NON-TECHNICAL SUMMARY: The potential for bioterrorisim to affect the U.S. food system through the propagation of animal disease has led to calls for extensive or comprehensive animal identification systems that will enable investigators to trace the origins of infected animals and so facilitate effective responses to address such problems. These concerns are twofold. Spreading animal diseases may cause serous economic disruptions for the agricultural sector and, conceivably, shortages and higher prices for consumers. Foot and mouth disease, for example, can decimate cattle and sheep and impose billions of dollars of costs on farmers and ranchers. The second concern is the potential for serious adverse effects on human health. This research project will provide new and important information that will enhance the ability of cattle livestock producers and the Tribal Council on the Fort Peck Reservation to respond effectively and profitably to market and potential regulatory requirements for the implementation of animal identification systems for cattle. By developing a model that can be used nationally for assessing the financially optimal approach to animal identification for American Indian producers, the project will also enhance the efficiency and profitability of cattle operations on other Reservations throughout the United States.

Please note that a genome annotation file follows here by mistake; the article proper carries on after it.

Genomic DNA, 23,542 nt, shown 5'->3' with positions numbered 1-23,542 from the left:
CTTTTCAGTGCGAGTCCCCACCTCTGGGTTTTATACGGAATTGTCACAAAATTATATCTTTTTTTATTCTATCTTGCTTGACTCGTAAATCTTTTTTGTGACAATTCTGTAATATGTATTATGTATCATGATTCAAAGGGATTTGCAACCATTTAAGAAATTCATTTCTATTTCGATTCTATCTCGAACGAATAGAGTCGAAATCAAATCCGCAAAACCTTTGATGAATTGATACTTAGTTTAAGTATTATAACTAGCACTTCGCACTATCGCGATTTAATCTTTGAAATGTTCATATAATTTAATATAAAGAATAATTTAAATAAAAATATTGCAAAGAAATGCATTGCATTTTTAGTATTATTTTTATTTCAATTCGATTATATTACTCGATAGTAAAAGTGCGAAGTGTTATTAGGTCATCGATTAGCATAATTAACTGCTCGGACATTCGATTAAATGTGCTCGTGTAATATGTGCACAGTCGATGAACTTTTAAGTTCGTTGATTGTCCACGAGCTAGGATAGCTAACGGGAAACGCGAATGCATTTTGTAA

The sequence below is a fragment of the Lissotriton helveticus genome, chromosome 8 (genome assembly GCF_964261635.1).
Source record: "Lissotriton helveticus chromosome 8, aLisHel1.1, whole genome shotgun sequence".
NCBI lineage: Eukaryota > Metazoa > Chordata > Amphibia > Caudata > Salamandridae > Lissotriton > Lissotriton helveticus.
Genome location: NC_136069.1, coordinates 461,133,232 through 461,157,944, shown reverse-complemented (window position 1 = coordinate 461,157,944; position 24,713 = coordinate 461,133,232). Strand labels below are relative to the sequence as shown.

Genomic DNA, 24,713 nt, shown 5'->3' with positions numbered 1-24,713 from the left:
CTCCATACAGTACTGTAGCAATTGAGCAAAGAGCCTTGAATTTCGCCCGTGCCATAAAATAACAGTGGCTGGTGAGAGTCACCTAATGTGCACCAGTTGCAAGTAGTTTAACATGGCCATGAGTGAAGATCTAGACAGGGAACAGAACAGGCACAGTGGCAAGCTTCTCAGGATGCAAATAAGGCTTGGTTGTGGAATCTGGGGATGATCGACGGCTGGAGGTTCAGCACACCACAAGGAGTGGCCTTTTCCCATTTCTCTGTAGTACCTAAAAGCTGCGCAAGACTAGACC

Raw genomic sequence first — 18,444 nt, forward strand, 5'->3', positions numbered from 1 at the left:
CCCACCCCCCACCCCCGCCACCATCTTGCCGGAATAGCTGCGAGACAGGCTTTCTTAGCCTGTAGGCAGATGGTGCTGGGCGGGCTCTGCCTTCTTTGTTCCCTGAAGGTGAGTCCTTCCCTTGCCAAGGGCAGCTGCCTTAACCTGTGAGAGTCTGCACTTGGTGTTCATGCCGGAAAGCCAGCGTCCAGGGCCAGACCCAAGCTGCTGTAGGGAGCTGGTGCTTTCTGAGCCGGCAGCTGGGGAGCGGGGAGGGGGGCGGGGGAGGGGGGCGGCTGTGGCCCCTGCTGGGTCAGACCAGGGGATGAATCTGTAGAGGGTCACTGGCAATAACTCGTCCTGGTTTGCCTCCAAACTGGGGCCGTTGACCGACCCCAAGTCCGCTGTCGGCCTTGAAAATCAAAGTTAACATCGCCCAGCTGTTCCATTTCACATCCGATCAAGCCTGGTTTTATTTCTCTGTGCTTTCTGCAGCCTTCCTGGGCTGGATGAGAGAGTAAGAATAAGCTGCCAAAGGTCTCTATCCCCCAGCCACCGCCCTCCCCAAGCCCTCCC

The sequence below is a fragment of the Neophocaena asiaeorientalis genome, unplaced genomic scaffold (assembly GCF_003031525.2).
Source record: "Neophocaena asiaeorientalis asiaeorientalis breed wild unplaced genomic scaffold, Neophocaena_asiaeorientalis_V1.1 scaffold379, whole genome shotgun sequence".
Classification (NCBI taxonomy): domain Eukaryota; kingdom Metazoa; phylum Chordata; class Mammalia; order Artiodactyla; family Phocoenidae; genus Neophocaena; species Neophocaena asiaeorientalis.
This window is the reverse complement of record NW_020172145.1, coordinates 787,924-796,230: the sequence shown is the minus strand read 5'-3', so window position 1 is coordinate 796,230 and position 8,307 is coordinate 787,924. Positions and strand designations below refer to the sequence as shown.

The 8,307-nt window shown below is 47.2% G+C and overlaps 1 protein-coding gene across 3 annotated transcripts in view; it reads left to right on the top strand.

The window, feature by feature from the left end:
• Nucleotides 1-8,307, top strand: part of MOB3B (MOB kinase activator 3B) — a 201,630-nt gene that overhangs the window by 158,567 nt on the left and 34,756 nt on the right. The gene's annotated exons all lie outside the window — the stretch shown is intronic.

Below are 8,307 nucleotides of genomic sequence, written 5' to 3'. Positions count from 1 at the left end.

APPROACH: This project will apply current state-of-the-art analytical and empirical techniques to assess the implications of adopting alternative animal identification systems for American Indian producers. New data will be developed on the costs and potential benefits of these alternative systems through a survey of alternative animal identification systems. It is expected that this project will not only provide important new information to American Indian farms and ranchers but will also result in publications in peer-reviewed refereed journal articles.